Kyoto cuisine, known as Kyo-ryori, is linked to Kyoto's long history and to seasonal foods produced in the surrounding region. Among the various types of Kyo-ryori available, most famous are probably the vegetarian dishes, which were created to serve the needs of Zen Buddhist priests and pilgrims making the rounds of Kyoto's many temples. Called shojin ryori, these vegetarian set meals may include yudofu simmered in a pot at your table, filmy sheets of yuba (soy milk curd), and an array of local vegetables. Kyoto is also renowned for its own style of kaiseki called Kyo-kaiseki, originally conceived as a meal to be taken before the tea ceremony but eventually becoming an elaborate feast enjoyed by the capital's nobility with its blend of ceremonial court cuisine, Zen vegetarian food, and simple tea-ceremony dishes. Today, Kyoto abounds in restaurants serving both vegetarian tofu dishes and kaiseki meals fit for an emperor (Kyoto's better ryokan also serve kaiseki as the evening meal). Simpler restaurants specialize in obanzai, home-style Kyoto cooking using traditional seasonal ingredients. Otherwise, any restaurant advertising that it serves Kyo-ryori generally offers a variety of Kyoto specialties.
Remember: Last orders are taken 30 to 60 minutes before the restaurant's actual closing time, even earlier for kaiseki restaurants (which often require a reservation). Bus information to each restaurant is from Kyoto Station.
Around Kyoto Station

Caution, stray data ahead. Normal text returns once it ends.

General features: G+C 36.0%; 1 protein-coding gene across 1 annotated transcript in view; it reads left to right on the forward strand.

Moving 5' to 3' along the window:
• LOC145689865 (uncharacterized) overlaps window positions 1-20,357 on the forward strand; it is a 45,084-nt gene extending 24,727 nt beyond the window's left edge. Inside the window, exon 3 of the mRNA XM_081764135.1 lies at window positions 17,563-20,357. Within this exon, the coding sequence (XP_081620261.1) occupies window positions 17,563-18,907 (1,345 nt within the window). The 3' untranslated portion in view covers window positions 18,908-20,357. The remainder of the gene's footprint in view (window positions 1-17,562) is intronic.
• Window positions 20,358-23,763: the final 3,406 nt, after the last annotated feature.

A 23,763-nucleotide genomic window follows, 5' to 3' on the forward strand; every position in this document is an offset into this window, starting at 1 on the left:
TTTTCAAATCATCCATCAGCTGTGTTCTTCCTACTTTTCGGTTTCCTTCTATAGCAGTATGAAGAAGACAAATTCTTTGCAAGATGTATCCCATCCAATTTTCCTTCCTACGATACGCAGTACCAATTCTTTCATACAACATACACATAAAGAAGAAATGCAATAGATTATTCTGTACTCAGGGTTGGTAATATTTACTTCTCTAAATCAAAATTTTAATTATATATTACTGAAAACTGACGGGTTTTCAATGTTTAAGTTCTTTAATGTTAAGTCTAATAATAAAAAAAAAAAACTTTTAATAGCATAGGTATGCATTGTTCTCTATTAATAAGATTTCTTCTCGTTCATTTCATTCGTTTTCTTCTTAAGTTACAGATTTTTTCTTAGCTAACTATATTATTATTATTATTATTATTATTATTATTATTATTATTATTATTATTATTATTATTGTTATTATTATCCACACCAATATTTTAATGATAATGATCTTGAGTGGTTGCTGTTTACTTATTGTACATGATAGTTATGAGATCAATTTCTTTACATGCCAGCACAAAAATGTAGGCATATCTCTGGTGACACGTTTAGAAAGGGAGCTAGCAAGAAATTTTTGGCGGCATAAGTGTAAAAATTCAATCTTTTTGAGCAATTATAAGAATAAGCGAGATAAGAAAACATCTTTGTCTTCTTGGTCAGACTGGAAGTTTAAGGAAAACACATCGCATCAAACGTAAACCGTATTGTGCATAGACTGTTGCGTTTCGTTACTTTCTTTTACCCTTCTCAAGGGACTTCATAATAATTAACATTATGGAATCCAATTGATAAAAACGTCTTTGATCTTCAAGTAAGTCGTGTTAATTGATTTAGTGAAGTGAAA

In addition to the restaurants listed in this guide, a good place for inexpensive dining is Kyoto Station, which houses approximately 70 restaurants in underground arcades, at major exits, at Isetan department store (there are more than 20 outlets here alone, mostly on the 11th floor), and at Hotel Granvia. For fast, inexpensive sushi, try Kaisen EkiBiru Ichiba (tel. 075/341-1001), a conveyor-belt sushi shop in Kyoto Station open daily 11am to 10pm.
The heart of Kyoto's shopping, dining, and nightlife district is in Nakagyo-ku, especially on Kawaramachi and Shijo Dori and along the many side streets. In summer, restaurants on the west bank of the Kamo River erect large wooden outdoor platforms that extend over the water and offer open-air dining.
Inexpensive -- In addition to the choices here, there's a branch of Ichiba Coji in the Teramachi covered shopping arcade (on the west side about halfway down), with a modern, hip decor and pub food that goes well with beer, sake, and spirits. There's also Pizza Salvatore Cuomo & Grill, in the heart of the nightlife district on Kiyamachi canal at 90 Nakajima-cho (tel. 075/212-4965), offering pizzas for ¥1,500 to ¥2,000 and set pizza or pasta lunches for ¥1,000. With pleasant outdoor seating, it's open daily 11am to 4pm and 5 to 10:30pm.
In addition to the selection in this guide, there's a branch of Gontaro, serving noodles, at Hinomiyashiki-cho 26 (tel. 075/463-1039), with the same English-language menu as its main shop. It's located about halfway down the street that runs between Ryoanji and Ginkakuji, on the west side; look for the red paper lantern. It's open Thursday to Tuesday from 11am to 10pm.
Note: This information was accurate when it was published, but can change without notice. Please be sure to confirm all rates and details directly with the companies in question before planning your trip.